At a time when the EU is at its least popular and, worse still, least respected, it is worth reflecting on how the idea for a united Europe developed – and where it went wrong. The Spectator’s reprint last week of Christopher Booker’s 2014 article ‘How the first world war inspired the EU’ is a timely reminder of the real genesis of the EU. Yet it was only after the Second World War amid fear of a renascent Germany, that the concept of an ‘ever-closer union’ became the shibboleth of European construction. It was here that the European project took a mistaken turn.
The First World War led to France and Britain’s economies becoming closely aligned. This partnership involved inter-allied commissions to oversee the distribution of wheat, sugar, coal and credit. And by 1918, the two allies’ economies were knitted closer together than at any time until the 1986 Single European Act.
After the war, the two principal civil servants collaborating in this remarkable endeavour, Jean Monnet and Arthur Salter, hoped to prolong the war-time experience by building on a successful enterprise that had contributed greatly to Allied victory. Theirs was a project founded on experience, results and optimism. But peace-time Franco-British differences meant that this plan was doomed, even if the idea of a federalist Europe lived on in the inter-war years.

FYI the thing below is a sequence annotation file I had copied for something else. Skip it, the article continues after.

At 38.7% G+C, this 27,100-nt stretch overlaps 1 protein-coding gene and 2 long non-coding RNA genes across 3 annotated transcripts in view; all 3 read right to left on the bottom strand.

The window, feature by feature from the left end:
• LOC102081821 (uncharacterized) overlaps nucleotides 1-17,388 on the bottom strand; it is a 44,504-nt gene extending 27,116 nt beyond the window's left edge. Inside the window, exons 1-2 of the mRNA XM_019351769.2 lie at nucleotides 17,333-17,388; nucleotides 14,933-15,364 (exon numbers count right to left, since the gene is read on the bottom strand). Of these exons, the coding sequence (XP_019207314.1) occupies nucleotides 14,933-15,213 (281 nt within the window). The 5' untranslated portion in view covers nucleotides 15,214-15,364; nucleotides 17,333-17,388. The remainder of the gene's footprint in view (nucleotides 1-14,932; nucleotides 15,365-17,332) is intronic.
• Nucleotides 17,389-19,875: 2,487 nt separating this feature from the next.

The Second World War led to another attempt at making this closer union a reality. In June 1940, the British Cabinet proposed to France the project for an ‘indissoluble union’. Building on military collaboration and the 1939 Anglo-French Coordinating Committee, chaired by Jean Monnet, it was supplemented by the Anglo-French trade agreement and the Anglo-French industrial council in February and March 1940. The American ambassador hailed the planned Franco-British Union ‘the beginning of a United States of Europe’.
Following the war, French and British leaders Leon Blum and Ernest Bevin sought to consolidate these ties into a Franco-British union that would include the Benelux countries, Scandinavia and a democratic Germany. The 1948 Treaty of Brussels promised ‘harmonisation’ in economic matters and common social and cultural policies.